Monarch Butterfly

Monarch Butterfly photographed in Eastern Neck National Wildlife refuge, MD

Each year the Phipps Consevatory’s exquisite Outdoor Gardens changes its offerings. 2012’s plantings were wonderful. For several weeks my morning visits saw no butterflies at the large groupings of these verbena. Yes they were a vivid red, a color that is usually guaranteed to draw lepidoptera. Yes they were expertly planted and massed, mulched and in sunny beds. Surely they must be producing nectar, don’t you think?

Yet…no butterflies.Until…the 3rd week in August. Taddah! That morning butterflies of several species were at the verbena, methodically moving from flower to flower, not rushing. Apparently most of these individual flowers was pumping-out sugary nectar.

Our female Danaus plexippus is feeding contentedly, even tolerating my macro- approach to within about 12″. She may well be preparing her eggs and appreciating the abundant nutrients in this nectar/pollen cocktail.

Back to the issue at hand, the verbena appeared to be lush and healthy, but brought no butterflies…for several weeks. Then they became a magnet for hungry butterflies. What changed? Why? Anyone?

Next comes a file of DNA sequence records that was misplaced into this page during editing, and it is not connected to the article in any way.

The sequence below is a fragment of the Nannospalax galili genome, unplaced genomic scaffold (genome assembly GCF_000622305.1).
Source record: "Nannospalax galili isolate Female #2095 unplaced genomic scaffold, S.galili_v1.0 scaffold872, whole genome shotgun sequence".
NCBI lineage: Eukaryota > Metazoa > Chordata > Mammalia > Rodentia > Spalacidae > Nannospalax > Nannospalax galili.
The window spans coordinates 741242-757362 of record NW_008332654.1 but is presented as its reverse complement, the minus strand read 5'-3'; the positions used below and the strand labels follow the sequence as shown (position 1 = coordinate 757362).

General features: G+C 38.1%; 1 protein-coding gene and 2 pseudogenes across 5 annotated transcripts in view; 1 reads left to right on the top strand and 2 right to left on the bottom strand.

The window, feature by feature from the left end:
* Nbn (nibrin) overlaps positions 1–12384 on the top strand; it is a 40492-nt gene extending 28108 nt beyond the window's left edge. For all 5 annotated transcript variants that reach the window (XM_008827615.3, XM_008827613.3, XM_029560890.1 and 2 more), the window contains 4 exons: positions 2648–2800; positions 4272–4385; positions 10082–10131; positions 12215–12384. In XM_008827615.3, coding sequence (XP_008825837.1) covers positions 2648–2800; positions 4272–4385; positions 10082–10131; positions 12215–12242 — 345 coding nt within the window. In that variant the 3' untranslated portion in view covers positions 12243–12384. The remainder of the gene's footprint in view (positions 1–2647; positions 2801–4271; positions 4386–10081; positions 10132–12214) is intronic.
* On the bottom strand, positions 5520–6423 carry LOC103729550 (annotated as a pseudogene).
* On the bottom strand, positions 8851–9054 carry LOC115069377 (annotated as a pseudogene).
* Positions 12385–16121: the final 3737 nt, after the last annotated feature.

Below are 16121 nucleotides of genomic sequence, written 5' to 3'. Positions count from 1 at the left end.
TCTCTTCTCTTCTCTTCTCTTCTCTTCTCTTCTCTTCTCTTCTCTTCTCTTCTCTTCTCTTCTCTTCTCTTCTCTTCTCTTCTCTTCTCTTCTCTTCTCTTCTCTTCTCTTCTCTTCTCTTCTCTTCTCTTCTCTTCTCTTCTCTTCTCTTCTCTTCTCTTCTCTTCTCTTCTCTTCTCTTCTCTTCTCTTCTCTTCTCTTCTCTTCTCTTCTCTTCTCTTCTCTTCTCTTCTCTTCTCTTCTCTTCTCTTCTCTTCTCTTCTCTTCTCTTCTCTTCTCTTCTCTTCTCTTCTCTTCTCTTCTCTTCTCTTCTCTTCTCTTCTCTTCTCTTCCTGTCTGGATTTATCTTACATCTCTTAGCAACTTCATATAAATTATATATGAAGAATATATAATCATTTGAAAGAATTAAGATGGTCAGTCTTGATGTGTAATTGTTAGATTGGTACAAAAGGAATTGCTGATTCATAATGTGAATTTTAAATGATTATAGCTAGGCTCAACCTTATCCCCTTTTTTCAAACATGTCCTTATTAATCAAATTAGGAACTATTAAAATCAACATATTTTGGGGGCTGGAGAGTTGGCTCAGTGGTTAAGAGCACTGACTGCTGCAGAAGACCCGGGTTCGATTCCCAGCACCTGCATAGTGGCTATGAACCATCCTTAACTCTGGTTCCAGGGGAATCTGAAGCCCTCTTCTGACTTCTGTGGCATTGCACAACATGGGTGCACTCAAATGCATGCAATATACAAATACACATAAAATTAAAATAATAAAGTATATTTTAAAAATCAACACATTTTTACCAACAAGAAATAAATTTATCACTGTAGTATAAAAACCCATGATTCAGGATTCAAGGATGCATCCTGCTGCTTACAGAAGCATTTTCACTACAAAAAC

Jeff

2 thoughts on “Monarch Butterfly

  1. What changed? The weather. In early August, it should be warm enough. In
    the same way, you see hurricanes in August and September because the ocean has warmed sufficiently.

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  2. If they had continued to ignore the plant I would have said the plant was developed for its beauty, not nectar. Insects prefer natives because they have evolved together. My second thought is time of day. The nectar can vary throughout the day. Another possibility is that the nectar could have been drained earlier. Perhaps the flowers you saw were already pollinated.

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